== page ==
“The world is now changing at a rate at which the basic systems, structures, and cultures built over the past century cannot keep up with the demands being placed on them. Incremental adjustments to how you manage and strategize, no matter how clever, are not up to the job.”

—John Kotter

Principle #10 – Organize around value

Many enterprises today are organized around principles developed during the last century, which worked to increase efficiency, predictability, profitability, and competitive advantage. But in today’s digital economy, the only truly sustainable competitive advantage is the speed with which an organization can sense and respond to the needs of its customers. Its strength is its ability to deliver value in the shortest sustainable lead-time. Traditional organizational structures “are just not up to the job.”

Instead, business agility demands that enterprises organize around value to deliver more quickly. And when market and customer demands change, as they inevitably will, the enterprise must adapt quickly and seamlessly to reorganize around that new value flow.

Rethinking the Organization

Successful enterprises don’t start as large and cumbersome. Rather, as organizational expert and researcher John Kotter illustrates in his recent book, Accelerate: Building Strategic Agility for a Faster-Moving World [1], they typically begin as a fast-moving, adaptive network of motivated individuals, aligned to a common vision and focused on the needs of their customer. Roles and reporting relationships are fluid, and people collaborate organically to identify customer needs, explore potential solutions, and deliver value in any way they can. In other words, it’s an adaptive ‘entrepreneurial network’ of people working towards a shared, customer-centric purpose (Figure 1).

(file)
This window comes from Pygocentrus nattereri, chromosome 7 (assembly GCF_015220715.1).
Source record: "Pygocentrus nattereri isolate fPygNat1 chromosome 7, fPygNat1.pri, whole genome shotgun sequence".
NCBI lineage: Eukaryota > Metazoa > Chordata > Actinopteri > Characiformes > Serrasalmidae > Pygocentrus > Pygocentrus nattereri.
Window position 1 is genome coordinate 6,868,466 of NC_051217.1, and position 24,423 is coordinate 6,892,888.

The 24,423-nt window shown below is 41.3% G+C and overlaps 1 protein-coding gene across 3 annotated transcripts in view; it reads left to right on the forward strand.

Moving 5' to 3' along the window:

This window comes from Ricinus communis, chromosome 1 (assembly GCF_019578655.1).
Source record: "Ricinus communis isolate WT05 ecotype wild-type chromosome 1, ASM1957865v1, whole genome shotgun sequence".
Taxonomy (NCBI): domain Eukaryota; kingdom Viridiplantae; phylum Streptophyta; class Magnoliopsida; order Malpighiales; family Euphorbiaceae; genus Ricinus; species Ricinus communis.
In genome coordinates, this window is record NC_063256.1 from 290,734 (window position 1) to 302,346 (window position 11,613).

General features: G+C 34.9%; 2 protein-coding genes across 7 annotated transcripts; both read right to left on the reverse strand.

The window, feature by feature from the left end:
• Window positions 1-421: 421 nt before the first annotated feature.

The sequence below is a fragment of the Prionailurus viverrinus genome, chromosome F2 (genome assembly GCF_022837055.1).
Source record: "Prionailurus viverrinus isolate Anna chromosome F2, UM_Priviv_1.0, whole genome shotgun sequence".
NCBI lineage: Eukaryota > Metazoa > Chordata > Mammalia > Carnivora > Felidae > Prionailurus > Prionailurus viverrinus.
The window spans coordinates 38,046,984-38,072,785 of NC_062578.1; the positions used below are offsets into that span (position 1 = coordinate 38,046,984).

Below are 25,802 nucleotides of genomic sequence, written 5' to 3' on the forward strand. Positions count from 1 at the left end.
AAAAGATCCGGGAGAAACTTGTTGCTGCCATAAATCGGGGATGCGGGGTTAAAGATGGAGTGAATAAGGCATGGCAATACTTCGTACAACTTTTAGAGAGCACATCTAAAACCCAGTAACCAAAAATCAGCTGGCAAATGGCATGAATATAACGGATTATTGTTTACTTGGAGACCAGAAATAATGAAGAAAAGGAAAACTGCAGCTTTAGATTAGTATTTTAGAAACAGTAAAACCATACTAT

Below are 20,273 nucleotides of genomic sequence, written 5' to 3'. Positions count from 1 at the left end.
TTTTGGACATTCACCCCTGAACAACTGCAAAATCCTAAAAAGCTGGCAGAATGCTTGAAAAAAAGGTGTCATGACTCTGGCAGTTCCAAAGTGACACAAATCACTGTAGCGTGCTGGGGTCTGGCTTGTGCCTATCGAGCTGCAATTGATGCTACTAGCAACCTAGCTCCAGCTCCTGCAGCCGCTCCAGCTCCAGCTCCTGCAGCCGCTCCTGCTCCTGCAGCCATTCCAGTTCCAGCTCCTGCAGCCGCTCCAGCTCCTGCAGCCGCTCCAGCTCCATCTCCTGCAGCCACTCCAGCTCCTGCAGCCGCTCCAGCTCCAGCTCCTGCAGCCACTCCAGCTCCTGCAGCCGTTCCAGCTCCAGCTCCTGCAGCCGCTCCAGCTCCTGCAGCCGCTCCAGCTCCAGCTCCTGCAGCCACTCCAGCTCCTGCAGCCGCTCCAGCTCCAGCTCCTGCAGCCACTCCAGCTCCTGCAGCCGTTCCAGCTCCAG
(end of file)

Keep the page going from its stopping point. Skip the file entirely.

Figure 1. A small entrepreneurial network focused on the customer

As the enterprise succeeds, it naturally wants to expand on its success and grow. This means that individual responsibilities must become clearer to assure that critical details are carried out. To add expertise, specialists are hired. Departments are created. Policies and procedures are established to ensure compliance and to drive repeatable, cost-efficient operations. Assuming this will increase efficiency, the business starts to organize by function. Silos start to form. Meanwhile, operating in parallel, the network continues to seek new opportunities to deliver value (Figure 2).

Figure 2. Growing hierarchical structure running in parallel with an entrepreneurial network

To achieve increasing economies of scale, the hierarchy continues to grow. However, by assuming the practices and responsibilities incumbent on large business, it begins to conflict with the entrepreneurial network. As Kotter notes, with the mandate of revenue and cost behind it, the hierarchical organization collides with the faster-moving, more adaptive network. The result? Usually, the network gets crushed in the process. (Figure 3).

Figure 3. Entrepreneurial network collides with a growing hierarchy

Still, as long as the market remains relatively stable, the economies of scale provide a barrier against competitors, and the enterprise can enjoy continued success and growth. When customer needs shift dramatically, however, or when a disruptive technology or competitor emerges, years of market domination and profitability can vanish. Now, without its former entrepreneurial network, the organization lacks the agility to respond and change quickly enough. The result is an existential crisis; the company’s very survival is at stake.